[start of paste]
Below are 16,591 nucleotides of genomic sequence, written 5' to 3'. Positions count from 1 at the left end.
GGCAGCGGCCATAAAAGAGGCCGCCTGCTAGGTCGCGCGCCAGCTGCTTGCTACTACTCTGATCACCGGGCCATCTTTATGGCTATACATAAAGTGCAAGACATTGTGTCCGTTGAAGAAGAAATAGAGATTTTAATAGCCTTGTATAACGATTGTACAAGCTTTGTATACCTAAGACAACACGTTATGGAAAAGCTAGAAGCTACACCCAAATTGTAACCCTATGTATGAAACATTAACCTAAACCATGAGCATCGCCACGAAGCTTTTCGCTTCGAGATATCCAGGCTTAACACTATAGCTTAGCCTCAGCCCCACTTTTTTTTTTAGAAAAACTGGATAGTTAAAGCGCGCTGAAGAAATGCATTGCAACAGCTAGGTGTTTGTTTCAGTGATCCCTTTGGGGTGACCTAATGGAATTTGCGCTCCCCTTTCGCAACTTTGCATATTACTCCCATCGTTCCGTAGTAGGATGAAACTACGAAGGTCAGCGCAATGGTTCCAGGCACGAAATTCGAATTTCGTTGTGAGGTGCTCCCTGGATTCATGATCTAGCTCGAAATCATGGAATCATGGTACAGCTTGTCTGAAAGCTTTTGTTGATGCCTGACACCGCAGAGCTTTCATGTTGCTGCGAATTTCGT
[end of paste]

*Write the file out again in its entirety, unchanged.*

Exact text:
Below are 16,591 nucleotides of genomic sequence, written 5' to 3'. Positions count from 1 at the left end.
GGCAGCGGCCATAAAAGAGGCCGCCTGCTAGGTCGCGCGCCAGCTGCTTGCTACTACTCTGATCACCGGGCCATCTTTATGGCTATACATAAAGTGCAAGACATTGTGTCCGTTGAAGAAGAAATAGAGATTTTAATAGCCTTGTATAACGATTGTACAAGCTTTGTATACCTAAGACAACACGTTATGGAAAAGCTAGAAGCTACACCCAAATTGTAACCCTATGTATGAAACATTAACCTAAACCATGAGCATCGCCACGAAGCTTTTCGCTTCGAGATATCCAGGCTTAACACTATAGCTTAGCCTCAGCCCCACTTTTTTTTTTAGAAAAACTGGATAGTTAAAGCGCGCTGAAGAAATGCATTGCAACAGCTAGGTGTTTGTTTCAGTGATCCCTTTGGGGTGACCTAATGGAATTTGCGCTCCCCTTTCGCAACTTTGCATATTACTCCCATCGTTCCGTAGTAGGATGAAACTACGAAGGTCAGCGCAATGGTTCCAGGCACGAAATTCGAATTTCGTTGTGAGGTGCTCCCTGGATTCATGATCTAGCTCGAAATCATGGAATCATGGTACAGCTTGTCTGAAAGCTTTTGTTGATGCCTGACACCGCAGAGCTTTCATGTTGCTGCGAATTTCGT